“Foolish girl! Don’t you get it? You are freed of your charge. Such a creature is now beyond the salvation of the Holy Mothers... Really, I believed he was always damned, but everyone else said to have faith.” She chortled, shaking her head as she sucked on her teeth. “I had faith, alright. I knew that one with fetid blood from Natalie’s domain would never amount to anything short of disappointment... and my faith has been rewarded.”

Lady Naomei scoffed, light gathering around her again. It filled her mouth as Madam Hyld talked, fixing her teeth, sealing the cuts left on the inside of the cheek, all the while she glared her down. At last, the light left it, and she stood on her own, fists shaking.

“Not yet.” She stated, spitting out blood. “This isn’t over. I have it all under control.”

“You call a member of the church and a mass funeral pyre ‘under control’?”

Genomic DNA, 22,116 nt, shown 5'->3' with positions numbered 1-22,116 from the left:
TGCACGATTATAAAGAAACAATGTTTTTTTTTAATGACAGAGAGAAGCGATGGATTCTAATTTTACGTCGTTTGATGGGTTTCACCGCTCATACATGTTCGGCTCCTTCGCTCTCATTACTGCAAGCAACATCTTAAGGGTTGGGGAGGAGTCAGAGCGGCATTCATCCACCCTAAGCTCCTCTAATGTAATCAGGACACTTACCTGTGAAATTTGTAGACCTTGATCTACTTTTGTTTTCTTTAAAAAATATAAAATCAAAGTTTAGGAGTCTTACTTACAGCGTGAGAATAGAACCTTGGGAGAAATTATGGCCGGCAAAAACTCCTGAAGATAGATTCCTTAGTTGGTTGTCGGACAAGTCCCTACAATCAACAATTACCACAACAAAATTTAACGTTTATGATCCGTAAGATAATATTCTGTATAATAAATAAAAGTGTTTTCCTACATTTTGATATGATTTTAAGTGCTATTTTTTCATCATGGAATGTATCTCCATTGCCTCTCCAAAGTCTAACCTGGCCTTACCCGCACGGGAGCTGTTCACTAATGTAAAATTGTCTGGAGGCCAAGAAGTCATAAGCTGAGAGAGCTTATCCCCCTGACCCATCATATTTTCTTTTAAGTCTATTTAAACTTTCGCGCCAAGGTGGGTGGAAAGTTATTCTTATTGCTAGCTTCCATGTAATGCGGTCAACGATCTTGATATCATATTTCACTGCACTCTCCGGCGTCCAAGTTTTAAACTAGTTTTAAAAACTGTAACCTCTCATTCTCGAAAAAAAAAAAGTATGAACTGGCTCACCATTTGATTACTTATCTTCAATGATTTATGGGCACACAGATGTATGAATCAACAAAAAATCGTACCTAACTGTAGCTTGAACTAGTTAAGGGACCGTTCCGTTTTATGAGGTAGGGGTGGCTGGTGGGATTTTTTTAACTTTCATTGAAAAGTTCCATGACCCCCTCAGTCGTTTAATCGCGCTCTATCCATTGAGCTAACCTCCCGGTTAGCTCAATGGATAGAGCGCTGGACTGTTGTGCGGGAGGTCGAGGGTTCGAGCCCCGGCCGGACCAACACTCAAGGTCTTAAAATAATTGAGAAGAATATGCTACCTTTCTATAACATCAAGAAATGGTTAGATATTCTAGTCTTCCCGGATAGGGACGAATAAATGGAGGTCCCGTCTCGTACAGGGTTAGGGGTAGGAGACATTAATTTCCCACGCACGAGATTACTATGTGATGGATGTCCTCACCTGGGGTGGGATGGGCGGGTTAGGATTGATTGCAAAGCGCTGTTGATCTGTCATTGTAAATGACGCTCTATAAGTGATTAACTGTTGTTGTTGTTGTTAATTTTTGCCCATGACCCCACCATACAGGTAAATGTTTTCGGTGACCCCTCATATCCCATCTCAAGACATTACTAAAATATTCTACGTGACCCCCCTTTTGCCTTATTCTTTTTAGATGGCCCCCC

“Olivier didn’t do this... He couldn’t have... You should have seen the look in his eyes. He was scared, hurt... He was just looking for answers, somebody, anybody to stand up for him, but he was surrounded by so much hate... No one that was there knew the real story. He was simply found holding Madam Volum and everyone assumed he was the killer.” She growled, and swung her hand before her. “He didn’t do this! He was framed.”

“Regardless, it is a public menace and needs dealt with. Whether he is innocent of this crime or not is immaterial... You are to return to Terra. You have been called back, and will not be allowed to leave until the next season.”

“No! I will not abandon Olivier. Not again! He needs my help now more than ever.”

“Are you really going against my word, a Madam of the Church of the Holy Mothers? Are you really going against the word of the Mothers?”

“Olivier is innocent, and I will not abandon him now.”